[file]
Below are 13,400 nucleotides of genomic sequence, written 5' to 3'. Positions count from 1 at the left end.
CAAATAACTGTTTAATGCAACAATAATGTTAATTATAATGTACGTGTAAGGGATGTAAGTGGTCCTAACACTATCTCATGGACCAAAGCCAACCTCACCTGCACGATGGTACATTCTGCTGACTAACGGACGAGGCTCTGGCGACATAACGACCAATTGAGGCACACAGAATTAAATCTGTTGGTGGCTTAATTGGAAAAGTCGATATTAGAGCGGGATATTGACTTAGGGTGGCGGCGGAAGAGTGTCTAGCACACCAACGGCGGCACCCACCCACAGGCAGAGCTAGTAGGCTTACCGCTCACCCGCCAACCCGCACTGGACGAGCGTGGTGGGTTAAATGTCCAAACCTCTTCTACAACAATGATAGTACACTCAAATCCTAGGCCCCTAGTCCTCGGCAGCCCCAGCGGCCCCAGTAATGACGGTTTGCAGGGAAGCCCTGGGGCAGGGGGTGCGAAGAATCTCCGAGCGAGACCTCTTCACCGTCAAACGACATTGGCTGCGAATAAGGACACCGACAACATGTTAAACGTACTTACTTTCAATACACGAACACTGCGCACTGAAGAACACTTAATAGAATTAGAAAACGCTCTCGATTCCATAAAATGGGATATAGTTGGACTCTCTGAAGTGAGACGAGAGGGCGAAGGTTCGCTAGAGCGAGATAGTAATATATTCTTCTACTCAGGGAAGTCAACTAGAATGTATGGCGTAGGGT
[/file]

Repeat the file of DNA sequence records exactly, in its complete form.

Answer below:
Below are 13,400 nucleotides of genomic sequence, written 5' to 3'. Positions count from 1 at the left end.
CAAATAACTGTTTAATGCAACAATAATGTTAATTATAATGTACGTGTAAGGGATGTAAGTGGTCCTAACACTATCTCATGGACCAAAGCCAACCTCACCTGCACGATGGTACATTCTGCTGACTAACGGACGAGGCTCTGGCGACATAACGACCAATTGAGGCACACAGAATTAAATCTGTTGGTGGCTTAATTGGAAAAGTCGATATTAGAGCGGGATATTGACTTAGGGTGGCGGCGGAAGAGTGTCTAGCACACCAACGGCGGCACCCACCCACAGGCAGAGCTAGTAGGCTTACCGCTCACCCGCCAACCCGCACTGGACGAGCGTGGTGGGTTAAATGTCCAAACCTCTTCTACAACAATGATAGTACACTCAAATCCTAGGCCCCTAGTCCTCGGCAGCCCCAGCGGCCCCAGTAATGACGGTTTGCAGGGAAGCCCTGGGGCAGGGGGTGCGAAGAATCTCCGAGCGAGACCTCTTCACCGTCAAACGACATTGGCTGCGAATAAGGACACCGACAACATGTTAAACGTACTTACTTTCAATACACGAACACTGCGCACTGAAGAACACTTAATAGAATTAGAAAACGCTCTCGATTCCATAAAATGGGATATAGTTGGACTCTCTGAAGTGAGACGAGAGGGCGAAGGTTCGCTAGAGCGAGATAGTAATATATTCTTCTACTCAGGGAAGTCAACTAGAATGTATGGCGTAGGGT